How to remotely check connection uptime?

Discussion in 'Tomato Firmware' started by jyavenard, Aug 19, 2008.

  1. jyavenard

    jyavenard Network Guru Member


    When you browse the main tomato firmware page, it shows the connection uptime...

    Any ideas how it calculates that value ? I can't find it anywhere ...

  2. jyavenard

    jyavenard Network Guru Member

    Ok, here it is

    little exe running directly on your wrt54...

    source code attached

    only tested on Tomato ; not sure it will work on any other firmware

    Attached Files:

  3. TexasFlood

    TexasFlood Network Guru Member

    It's part of the output of the "uptime" command (right after "up") which you can run from telnet or SSH.
  4. rhester72

    rhester72 Network Guru Member

    You can also get this from snmpd if you are running it (external binary).

  5. jyavenard

    jyavenard Network Guru Member

    It's not that easy unfortunately.
    uptime shows how long the system has been up. Not how long the connection has been on, like how the the pppoe session laster.

    What I'm interested in is what Tomato displays on the main page under the line "Connection uptime"

    This information isn't available over SNMP either.

    The program I posted before is extracted from Tomato httpd (javascript) that retrieve that value.
    The way it works is:
    whenever the WAN goes up, a timestamp is stored in /var/lib/misc/wantime (a long int is stored).
    To find out how long the WAN has been up you subtract that value to the current uptime.

  6. PeterT

    PeterT Network Guru Member

    Wouldn't a brute force approach be to have a WAN up script that eched the time to a logfile...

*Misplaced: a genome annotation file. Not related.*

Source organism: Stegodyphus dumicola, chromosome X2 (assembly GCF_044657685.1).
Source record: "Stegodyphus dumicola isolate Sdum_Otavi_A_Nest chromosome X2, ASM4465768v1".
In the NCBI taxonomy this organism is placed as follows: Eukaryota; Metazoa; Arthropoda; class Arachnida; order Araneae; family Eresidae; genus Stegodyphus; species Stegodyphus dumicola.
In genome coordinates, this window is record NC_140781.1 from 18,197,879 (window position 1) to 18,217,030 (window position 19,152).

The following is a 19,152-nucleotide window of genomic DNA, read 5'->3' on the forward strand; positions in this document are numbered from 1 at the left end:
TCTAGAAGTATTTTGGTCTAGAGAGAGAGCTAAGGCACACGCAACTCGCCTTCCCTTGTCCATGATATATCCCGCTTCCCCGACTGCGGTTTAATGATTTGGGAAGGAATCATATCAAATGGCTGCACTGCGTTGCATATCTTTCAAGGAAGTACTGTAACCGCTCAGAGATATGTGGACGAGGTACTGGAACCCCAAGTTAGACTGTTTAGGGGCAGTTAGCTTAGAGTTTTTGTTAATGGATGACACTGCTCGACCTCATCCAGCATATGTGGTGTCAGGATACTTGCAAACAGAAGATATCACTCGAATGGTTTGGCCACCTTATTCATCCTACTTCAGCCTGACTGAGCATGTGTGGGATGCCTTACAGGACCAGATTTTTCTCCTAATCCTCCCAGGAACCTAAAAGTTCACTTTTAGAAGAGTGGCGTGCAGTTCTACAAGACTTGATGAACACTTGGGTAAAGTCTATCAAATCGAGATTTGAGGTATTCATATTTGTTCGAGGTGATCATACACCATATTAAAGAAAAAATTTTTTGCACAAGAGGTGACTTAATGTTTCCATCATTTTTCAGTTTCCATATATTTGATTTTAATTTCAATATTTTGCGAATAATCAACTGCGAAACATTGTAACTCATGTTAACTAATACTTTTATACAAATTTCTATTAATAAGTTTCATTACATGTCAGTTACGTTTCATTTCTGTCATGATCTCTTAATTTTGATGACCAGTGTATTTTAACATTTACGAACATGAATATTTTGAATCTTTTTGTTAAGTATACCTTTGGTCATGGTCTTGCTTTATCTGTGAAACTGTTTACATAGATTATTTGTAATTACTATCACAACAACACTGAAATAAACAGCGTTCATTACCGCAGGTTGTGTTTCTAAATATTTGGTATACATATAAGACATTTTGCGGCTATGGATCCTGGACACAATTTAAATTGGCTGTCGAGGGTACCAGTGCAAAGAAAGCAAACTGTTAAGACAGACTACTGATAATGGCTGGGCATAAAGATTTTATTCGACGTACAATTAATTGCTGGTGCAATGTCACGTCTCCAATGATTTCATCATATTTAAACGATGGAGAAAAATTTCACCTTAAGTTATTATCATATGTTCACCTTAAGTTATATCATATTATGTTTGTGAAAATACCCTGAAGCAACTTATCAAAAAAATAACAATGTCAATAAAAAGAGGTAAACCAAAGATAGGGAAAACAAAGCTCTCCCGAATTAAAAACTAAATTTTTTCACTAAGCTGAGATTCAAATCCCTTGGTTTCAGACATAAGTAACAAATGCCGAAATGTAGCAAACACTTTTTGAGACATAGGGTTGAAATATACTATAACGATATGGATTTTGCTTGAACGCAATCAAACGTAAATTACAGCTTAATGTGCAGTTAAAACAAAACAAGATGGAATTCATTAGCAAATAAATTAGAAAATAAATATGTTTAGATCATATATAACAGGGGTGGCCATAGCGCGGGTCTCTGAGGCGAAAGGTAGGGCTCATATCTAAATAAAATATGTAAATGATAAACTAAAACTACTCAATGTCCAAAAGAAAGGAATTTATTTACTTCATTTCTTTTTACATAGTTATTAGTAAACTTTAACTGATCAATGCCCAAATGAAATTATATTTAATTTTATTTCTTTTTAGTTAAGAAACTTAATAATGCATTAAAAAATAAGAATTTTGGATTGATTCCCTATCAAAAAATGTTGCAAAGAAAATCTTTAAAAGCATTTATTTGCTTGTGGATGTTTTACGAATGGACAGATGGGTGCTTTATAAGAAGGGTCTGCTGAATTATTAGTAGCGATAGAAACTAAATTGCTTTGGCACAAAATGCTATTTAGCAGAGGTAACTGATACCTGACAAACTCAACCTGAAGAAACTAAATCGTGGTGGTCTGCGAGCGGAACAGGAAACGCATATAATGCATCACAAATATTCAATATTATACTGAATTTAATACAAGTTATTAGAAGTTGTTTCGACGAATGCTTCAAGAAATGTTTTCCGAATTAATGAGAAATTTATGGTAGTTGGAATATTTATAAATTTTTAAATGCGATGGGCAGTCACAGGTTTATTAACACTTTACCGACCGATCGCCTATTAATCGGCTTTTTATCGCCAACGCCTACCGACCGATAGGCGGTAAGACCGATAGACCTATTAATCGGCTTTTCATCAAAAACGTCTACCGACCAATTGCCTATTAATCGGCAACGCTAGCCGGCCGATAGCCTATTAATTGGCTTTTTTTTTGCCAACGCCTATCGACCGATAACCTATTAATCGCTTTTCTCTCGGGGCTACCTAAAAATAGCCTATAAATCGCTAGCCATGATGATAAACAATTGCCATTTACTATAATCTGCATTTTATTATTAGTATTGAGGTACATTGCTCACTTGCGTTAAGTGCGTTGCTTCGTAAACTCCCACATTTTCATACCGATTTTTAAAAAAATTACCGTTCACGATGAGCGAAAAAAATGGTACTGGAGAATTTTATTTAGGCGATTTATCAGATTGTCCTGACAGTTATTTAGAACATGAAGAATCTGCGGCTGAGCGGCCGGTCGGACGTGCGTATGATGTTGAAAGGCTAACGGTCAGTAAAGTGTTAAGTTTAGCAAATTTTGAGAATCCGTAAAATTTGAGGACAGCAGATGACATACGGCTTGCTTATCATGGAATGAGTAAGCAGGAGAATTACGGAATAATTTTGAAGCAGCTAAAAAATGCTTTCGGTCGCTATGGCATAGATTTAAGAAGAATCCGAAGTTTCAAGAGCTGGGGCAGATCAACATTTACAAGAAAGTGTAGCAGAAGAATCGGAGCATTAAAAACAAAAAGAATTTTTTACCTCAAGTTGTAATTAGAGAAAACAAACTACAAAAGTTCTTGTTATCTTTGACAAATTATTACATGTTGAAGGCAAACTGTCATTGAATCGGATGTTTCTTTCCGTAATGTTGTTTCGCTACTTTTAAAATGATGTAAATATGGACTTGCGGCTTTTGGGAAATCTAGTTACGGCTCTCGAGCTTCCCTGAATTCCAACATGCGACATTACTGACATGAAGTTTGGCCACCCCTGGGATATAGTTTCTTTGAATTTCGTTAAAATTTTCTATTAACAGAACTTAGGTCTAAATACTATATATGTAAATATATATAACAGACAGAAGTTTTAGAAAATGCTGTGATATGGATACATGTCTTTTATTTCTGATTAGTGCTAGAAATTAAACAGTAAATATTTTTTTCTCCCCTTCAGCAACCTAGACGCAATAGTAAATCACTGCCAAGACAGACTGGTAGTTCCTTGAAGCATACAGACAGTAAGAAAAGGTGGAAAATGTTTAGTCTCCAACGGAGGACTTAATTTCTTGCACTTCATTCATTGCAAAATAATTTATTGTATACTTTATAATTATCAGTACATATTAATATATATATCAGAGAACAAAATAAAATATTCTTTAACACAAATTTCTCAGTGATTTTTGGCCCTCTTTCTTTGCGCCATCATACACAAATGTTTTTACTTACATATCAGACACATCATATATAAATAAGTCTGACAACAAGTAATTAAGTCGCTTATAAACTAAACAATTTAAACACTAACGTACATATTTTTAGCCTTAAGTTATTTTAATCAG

7. TexasFlood

    TexasFlood Network Guru Member

    Apologies, I obviously didn't read the original post carefully enough.

    You could just echo a timestamp in whatever format you wanted at the start of the "WAN Up" script tab. So I did that just now, trying to figure out how to translate the value in /tmp/var/lib/misc/wantime.

    The output of the date command on the WAN Up tab was:
    Wed Aug 20 12:53:43 MDT 2008

    and wantime is:

    # hexdump /tmp/var/lib/misc/wantime
    0000000 000b 0000

    Haven't figured out the format yet, but if I can then it might just be easier to use wantime.
  8. jyavenard

    jyavenard Network Guru Member

    Looks like you didn't read my 2nd post either ... I explained there the wantime var already and what it contained
  9. TexasFlood

    TexasFlood Network Guru Member

    So maybe I'm a slow learner, :grin: I'm not a programmer so this stuff doesn't come naturally to me. I did see your post and understand what it contains, in theory. But I didn't see how to translate it directly into a timestamp. Of course, maybe isn't worth it since you already provided the answer. So probably would just be satisfying my curiosity at this point.

    *Update: OK, I get it now.

    I was thinking that it was more complicated than it really was.

    When you said timestamp, I was thinking absolute time rather than relative. That's where I got confused. But it's simply relative time in seconds. After I rebooted a coiuple of times and it kept coming up "000b 0000", I finally woke up and realized that it was just the relative 11 seconds that it takes my WAN to come up after the system does. OK, I may be a slow learner, but I can learn, :biggrin:
  10. jyavenard

    jyavenard Network Guru Member

    No it really is rather simple. When the connection is established using either PPP, PPPoE, PPTP etc... the timestamp in seconds is stored as a long (32 bits) in this /var/lib/misc/wantime.

    That value is retrieved from the linux system structure provided by sysinfo (on a linux prompt, type man sysinfo.

    To find out how long it's been running, you look at the current time value in sysinfo and substract the value stored in wantime

    The only tricky bit (which isn't included in the source code provided earlier) is that the variable wantime isn't removed when the WAN connection drops. So you also have to check if the WAN connection is up.
    The author of Tomato wrote some very nice code to check if the WAN is up ; which is no trivial task when you see all the various connection used for WAN

    The WRT54 is a great toy to learn about embedded linux , and that the full source code is supplied is a huge help...
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